Automatic detection of architectural security flaws
|Dissertation -- Bernhard J. Berger -- 032022.pdf||4.02 MB||Adobe PDF||View/Open|
|Authors:||Berger, Bernhard J.||Supervisor:||Koschke, Rainer||1. Expert:||Koschke, Rainer||Experts:||Bodden, Eric||Abstract:||
Software systems are increasingly interconnected, and more and more devices have a permanent connection to the worldwide web. While this is convenient for end-users and desired by companies whose revenue is increased through more information on their customers, it results in an attractive attack vector not only for criminals trying to scam people but also for industrial espionage. Therefore, software security and data privacy are essential topics nowadays. While there is plenty of research in the area of implementation-level security flaws, up until now, research has been lacking ideas to automate architectural security flaw detection.
This thesis presents the ArchSec approach, which investigates how architectural security flaws can be detected automatically. ArchSec uses static analyses to extract extended dataflow diagrams. An extended dataflow diagram is an extension to traditional dataflow diagrams adding types and attributes to them. The extracted diagrams are then converted into property graphs and checked for architectural security flaws using a knowledge base containing security anti-patterns and security patterns. Parts of the property graph matching an anti-pattern correspond to potential security flaws if no matching security pattern is found to mitigate it. Therefore, the detection process reduces to a subgraph isomorphism problem.
Several case studies demonstrate the feasibility of the ArchSec approach. Each case study shows transferable knowledge base rules and describes the found security flaws and applied mitigations in the context of the case study's applications. The case study applications contain Android apps, hybrid Android apps, and JavaEE applications. ArchSec identified different security flaws, such as authentication problems, authorisation problems, and cryptography-related problems. Consequently, it detected violations of most information security's protection goals. The detected flaws in real-world applications would have allowed attackers to spy on transmitted and processed data, circumvent existing authorisation constraints, and execute attacker-written code.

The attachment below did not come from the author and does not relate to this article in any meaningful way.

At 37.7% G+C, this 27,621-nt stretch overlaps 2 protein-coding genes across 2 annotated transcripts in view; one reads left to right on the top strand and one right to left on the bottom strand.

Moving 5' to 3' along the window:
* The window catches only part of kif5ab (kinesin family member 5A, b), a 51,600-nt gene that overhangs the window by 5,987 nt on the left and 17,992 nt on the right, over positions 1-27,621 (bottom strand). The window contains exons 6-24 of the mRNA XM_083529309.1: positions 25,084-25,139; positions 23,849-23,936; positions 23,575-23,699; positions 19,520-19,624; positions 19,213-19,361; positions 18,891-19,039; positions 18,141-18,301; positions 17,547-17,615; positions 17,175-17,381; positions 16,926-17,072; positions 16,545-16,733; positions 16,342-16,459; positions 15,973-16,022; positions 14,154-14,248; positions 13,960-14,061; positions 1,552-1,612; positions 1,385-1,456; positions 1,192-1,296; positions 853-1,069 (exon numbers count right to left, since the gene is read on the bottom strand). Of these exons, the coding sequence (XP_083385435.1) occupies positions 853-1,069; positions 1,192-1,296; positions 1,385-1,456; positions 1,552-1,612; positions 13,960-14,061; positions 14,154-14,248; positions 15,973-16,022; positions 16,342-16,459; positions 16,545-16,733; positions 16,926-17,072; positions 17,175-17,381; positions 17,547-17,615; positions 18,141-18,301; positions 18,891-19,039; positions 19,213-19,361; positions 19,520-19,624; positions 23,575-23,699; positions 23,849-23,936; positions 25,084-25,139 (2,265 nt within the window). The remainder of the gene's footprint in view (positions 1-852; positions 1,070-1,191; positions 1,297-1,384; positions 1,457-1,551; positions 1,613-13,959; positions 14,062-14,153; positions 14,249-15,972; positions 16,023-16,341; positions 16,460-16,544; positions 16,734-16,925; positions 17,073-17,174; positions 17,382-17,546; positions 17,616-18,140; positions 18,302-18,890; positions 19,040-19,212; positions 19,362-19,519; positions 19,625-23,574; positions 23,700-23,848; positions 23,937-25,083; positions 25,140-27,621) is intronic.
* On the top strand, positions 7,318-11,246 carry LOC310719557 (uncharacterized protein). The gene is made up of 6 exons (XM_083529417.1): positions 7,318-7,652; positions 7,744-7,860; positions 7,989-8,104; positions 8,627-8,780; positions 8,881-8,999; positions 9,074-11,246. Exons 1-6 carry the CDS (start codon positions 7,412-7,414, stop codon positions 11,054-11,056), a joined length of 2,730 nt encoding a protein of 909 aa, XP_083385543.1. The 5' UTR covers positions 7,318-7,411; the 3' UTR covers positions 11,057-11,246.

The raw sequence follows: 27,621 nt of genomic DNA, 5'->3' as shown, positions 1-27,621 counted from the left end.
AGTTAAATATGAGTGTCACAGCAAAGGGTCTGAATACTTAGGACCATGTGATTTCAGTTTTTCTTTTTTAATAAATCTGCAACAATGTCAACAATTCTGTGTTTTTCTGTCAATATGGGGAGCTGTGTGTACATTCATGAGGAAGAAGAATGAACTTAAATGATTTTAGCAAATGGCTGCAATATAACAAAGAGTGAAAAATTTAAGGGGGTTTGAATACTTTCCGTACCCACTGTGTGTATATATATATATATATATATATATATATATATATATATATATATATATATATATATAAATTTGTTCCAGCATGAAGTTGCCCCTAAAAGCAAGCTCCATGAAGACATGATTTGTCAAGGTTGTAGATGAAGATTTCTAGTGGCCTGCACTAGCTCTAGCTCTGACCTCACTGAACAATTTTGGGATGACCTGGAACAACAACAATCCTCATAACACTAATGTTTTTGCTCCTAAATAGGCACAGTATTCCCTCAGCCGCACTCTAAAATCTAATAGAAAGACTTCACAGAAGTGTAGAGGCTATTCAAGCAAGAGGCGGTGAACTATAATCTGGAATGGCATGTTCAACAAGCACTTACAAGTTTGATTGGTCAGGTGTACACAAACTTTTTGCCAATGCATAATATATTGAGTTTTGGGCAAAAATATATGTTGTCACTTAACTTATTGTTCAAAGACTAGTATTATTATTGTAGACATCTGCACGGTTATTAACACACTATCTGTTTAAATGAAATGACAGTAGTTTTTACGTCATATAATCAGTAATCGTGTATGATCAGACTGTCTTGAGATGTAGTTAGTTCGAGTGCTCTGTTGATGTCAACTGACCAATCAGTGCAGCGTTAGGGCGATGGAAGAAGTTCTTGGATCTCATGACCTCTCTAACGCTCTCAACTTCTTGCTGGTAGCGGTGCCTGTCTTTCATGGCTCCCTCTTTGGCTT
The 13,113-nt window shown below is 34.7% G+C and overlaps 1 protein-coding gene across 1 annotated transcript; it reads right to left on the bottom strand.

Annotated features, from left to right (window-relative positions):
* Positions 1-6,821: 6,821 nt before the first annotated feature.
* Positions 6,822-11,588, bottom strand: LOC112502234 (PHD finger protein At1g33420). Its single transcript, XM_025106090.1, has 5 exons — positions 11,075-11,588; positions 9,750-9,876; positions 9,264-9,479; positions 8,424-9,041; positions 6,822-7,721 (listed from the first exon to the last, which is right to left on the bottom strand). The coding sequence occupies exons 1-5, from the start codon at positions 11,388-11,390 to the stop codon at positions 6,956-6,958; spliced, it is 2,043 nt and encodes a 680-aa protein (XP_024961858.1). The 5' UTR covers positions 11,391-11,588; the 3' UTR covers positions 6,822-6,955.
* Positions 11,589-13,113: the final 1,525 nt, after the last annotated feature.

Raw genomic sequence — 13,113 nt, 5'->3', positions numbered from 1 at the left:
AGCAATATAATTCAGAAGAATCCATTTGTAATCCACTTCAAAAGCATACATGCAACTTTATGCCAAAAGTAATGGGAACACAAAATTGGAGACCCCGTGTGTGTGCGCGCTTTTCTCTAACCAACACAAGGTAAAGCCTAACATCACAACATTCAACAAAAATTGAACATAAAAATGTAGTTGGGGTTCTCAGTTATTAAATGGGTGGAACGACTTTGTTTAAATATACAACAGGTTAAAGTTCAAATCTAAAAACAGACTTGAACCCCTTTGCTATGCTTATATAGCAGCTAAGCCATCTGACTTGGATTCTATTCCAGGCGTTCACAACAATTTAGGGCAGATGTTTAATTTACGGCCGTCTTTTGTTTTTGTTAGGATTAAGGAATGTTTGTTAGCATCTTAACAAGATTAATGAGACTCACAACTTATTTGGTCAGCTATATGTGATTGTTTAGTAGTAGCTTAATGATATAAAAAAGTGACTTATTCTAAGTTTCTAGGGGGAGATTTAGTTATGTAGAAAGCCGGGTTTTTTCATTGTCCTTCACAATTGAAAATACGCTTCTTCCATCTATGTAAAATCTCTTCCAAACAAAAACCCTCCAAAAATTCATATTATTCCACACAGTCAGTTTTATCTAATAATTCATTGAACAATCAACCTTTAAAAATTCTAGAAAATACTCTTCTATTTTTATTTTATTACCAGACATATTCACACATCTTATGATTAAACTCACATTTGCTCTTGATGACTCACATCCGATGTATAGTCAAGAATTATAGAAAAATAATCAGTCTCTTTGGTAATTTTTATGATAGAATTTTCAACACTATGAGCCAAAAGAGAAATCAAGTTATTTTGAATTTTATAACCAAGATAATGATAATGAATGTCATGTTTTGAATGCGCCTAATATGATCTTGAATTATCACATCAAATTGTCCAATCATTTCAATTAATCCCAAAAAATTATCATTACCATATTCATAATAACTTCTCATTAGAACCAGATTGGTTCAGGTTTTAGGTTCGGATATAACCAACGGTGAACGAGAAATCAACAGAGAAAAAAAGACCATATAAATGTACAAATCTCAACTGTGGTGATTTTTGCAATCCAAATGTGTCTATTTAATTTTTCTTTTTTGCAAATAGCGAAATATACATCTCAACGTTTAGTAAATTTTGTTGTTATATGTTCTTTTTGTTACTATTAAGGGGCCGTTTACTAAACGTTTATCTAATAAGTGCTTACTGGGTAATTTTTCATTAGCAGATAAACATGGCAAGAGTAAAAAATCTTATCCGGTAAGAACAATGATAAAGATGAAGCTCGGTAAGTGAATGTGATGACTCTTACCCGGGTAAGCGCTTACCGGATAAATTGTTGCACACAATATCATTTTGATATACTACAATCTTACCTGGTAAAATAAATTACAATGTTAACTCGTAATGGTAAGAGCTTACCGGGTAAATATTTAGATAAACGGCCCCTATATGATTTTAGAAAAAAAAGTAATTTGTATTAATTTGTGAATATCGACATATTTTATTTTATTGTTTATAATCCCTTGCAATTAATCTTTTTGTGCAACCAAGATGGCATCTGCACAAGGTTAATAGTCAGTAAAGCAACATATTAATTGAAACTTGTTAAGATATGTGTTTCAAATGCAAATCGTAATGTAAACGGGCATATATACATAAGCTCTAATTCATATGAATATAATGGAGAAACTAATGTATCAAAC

Combining a predefined knowledge base and an automatic extraction and detection process simplifies the threat modelling approach significantly and makes it feasible even for small and midsized companies. Decreasing the necessary effort for a professional architectural security assessment will hopefully result in more secure software systems and improve the general state of data protection.
|Keywords:||threat modeling; architectural risk analysis; software architecture; data flow diagram; static analysis; reverse engineering; security flaw||Issue Date:||7-Mar-2022||Type:||Dissertation||DOI:||10.26092/elib/1453||URN:||urn:nbn:de:gbv:46-elib58300||Institution:||Universität Bremen||Faculty:||Fachbereich 03: Mathematik/Informatik (FB 03)|
|Appears in Collections:||Dissertationen|
checked on May 29, 2022
checked on May 29, 2022
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